Emerging Artists: An Ethnography of High Art in Higher Education

Date of Award

Summer 8-15-2012

Author's School

Graduate School of Arts and Sciences

Author's Department


Degree Name

Doctor of Philosophy (PhD)

Degree Type



This dissertation tells the story of how aspiring artists train to be artists in the university. It is part of a broader attempt to understand art and what it means to become an artist in their own terms. The students I met were not looking for employment or a job in the traditional sense. They were, however, deeply involved in exploring self-creation and transformation. A key part of training to be an artist means learning to speak the language of art. Increasingly, artists acquire this language during their time in graduate school. Contemporary artwork necessarily involves language. Art is not just working on material production but also working on the self. This involves the crafting of stories, which are in part about objects and their making, but also about emerging understandings of self as an artist. A key ethnographic goal is to observe and understand how people come to craft these "emerging artist stories." There is a dialectic between emerging artists' self-making and the changing constraints and conditions of becoming credentialed and consecrated as an artist in the university.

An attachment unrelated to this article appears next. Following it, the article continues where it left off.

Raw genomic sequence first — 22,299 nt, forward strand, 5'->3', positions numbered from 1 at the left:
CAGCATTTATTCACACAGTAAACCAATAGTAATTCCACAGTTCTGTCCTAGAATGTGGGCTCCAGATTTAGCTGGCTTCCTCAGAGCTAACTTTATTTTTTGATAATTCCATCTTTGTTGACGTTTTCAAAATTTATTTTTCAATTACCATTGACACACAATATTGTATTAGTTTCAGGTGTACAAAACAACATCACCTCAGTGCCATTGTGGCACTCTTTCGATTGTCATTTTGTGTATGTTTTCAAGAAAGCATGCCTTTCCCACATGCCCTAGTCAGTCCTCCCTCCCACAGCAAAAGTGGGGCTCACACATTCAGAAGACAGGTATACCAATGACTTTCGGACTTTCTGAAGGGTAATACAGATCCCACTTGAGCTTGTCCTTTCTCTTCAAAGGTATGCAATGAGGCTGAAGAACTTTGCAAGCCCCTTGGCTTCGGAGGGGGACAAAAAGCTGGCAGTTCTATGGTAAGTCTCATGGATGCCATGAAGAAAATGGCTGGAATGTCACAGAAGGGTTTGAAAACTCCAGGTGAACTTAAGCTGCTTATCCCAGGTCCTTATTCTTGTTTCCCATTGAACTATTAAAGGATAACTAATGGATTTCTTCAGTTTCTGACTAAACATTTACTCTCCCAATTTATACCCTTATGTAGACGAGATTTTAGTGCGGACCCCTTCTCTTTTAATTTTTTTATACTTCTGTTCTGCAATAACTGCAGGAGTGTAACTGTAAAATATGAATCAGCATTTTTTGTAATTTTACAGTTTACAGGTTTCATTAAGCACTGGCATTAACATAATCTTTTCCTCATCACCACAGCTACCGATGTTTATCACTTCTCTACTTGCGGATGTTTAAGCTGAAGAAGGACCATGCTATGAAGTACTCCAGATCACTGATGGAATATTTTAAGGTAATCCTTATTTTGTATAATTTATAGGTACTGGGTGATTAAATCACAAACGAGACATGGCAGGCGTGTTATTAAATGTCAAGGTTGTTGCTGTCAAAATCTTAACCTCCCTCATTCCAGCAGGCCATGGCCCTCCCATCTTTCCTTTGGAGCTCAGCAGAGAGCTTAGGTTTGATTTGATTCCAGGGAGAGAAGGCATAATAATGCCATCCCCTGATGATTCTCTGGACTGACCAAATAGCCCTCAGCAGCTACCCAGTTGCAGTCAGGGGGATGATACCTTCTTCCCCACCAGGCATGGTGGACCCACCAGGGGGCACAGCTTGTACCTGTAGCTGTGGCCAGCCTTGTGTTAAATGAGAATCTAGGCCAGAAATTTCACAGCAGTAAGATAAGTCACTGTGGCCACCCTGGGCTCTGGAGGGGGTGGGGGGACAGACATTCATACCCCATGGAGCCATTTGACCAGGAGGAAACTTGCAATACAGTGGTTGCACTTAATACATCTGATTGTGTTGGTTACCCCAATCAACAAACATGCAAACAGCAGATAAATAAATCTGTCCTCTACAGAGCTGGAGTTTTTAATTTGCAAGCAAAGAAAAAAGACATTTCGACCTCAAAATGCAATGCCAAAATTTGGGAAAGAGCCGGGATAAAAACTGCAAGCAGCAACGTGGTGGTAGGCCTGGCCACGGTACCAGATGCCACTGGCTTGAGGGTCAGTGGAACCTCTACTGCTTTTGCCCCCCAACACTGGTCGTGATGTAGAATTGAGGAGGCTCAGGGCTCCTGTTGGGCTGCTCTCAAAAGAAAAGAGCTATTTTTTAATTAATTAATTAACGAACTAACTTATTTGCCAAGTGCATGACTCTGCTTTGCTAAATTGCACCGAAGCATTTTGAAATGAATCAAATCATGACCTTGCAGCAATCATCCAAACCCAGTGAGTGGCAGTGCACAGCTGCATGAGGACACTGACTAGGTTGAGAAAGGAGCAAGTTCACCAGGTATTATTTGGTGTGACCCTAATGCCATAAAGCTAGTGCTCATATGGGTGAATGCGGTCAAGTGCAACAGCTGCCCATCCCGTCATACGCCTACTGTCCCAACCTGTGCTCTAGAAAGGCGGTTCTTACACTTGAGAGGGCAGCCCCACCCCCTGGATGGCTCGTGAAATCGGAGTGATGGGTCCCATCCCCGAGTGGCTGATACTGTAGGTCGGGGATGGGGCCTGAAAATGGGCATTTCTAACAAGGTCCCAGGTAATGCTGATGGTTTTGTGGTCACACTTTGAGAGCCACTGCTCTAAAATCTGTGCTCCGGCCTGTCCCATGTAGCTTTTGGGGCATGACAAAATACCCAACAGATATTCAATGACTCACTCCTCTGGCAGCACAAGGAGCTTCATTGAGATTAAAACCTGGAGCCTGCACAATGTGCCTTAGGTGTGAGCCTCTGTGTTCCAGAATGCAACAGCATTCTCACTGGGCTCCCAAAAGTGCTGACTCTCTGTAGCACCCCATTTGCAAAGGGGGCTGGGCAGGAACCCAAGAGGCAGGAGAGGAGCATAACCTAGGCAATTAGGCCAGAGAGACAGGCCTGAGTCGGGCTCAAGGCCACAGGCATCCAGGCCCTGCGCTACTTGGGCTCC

English (en)

Chair and Committee

John Bowen

Committee Members

Wayne Fields, Bret Gustafson, Rebecca Lester, Keith Sawyer, James Wertsch


Permanent URL: https://doi.org/10.7936/K7JS9NCB

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